The principle of the Resistive Position Transducer is that the physical variable under measurement causes a resistance change in the sensing element. (A common requirement in industrial measurement and control work is to be able to sense the position of an object, or the distance it has moved).
One type of displacement transducer uses a resistive element with a sliding contact or wiper linked to the object being monitored or measured. Thus the resistance between the slider and one end of the resistance element depends on the position of the object. Figure 13.2(a) gives the construction of this type of transducer.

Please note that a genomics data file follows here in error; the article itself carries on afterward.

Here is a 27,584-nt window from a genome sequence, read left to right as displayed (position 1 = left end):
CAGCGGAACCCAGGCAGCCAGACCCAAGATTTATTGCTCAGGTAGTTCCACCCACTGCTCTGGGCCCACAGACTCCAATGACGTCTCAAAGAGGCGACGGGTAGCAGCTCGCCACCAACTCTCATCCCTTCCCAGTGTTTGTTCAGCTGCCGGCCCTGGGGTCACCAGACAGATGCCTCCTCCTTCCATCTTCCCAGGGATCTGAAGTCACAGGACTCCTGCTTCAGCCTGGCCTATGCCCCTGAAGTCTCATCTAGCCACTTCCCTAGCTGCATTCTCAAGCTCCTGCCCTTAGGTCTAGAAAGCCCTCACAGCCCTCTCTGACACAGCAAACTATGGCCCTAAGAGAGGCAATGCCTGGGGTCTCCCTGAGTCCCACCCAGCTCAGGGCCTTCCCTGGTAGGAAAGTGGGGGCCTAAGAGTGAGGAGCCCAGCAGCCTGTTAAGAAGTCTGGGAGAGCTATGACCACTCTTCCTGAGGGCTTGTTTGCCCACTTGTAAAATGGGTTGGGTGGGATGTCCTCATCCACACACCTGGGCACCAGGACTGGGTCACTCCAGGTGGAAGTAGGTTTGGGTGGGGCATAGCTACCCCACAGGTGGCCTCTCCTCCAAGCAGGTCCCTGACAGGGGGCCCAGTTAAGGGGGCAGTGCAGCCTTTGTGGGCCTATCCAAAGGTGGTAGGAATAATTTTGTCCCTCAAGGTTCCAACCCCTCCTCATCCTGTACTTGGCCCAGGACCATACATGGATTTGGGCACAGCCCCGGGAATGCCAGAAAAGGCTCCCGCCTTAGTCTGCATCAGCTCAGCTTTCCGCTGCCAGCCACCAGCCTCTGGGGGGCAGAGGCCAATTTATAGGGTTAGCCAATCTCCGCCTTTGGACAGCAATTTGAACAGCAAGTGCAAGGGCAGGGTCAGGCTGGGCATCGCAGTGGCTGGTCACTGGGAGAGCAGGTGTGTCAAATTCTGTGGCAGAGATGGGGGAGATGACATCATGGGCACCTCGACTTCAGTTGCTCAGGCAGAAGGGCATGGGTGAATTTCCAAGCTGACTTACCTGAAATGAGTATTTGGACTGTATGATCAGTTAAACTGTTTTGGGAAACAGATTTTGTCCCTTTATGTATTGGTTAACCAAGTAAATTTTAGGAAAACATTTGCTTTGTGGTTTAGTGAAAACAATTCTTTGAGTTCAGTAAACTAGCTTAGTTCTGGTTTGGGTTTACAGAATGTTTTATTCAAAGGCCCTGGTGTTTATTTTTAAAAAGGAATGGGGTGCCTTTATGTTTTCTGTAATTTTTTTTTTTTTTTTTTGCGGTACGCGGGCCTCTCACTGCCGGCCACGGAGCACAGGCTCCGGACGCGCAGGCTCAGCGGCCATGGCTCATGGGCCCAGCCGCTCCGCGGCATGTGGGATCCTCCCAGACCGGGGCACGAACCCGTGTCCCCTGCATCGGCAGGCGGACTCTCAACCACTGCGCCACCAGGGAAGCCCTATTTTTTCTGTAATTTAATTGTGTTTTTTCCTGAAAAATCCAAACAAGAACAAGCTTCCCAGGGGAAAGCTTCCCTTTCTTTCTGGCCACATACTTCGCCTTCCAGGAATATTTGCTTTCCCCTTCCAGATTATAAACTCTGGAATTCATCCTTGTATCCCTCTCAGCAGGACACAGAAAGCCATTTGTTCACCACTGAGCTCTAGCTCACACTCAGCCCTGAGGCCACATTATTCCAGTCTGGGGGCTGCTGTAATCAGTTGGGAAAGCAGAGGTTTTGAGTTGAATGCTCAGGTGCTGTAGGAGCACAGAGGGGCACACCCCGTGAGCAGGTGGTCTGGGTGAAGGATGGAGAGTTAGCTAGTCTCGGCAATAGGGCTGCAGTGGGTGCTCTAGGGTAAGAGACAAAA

Figure 13.2(b) shows a typical method of use. The output voltage depends on the wiper position and is therefore a function of the shaft position. This voltage may be applied to a voltmeter calibrated in cms for visual display.
(Typical commercial units provide a choice of maximum shaft strokes, from an inch or less to 5 ft or more.) Deviation from linearity of the resistance versus distance specifications can be as low as 0.1 — 1.0%.
Considering Fig. 13.2(b), if the circuit is unloaded, the output voltage Vo is a certain fraction of Vt, depending upon the position of the wiper.
When applied to resistive position sensors, this equation shows that output voltage is proportional to R2, i.e. the position of the wiper of the potentiometer. If the resistance of the transducer is distributed uniformly along the length of travel of the wiper, the resistance is perfectly linear.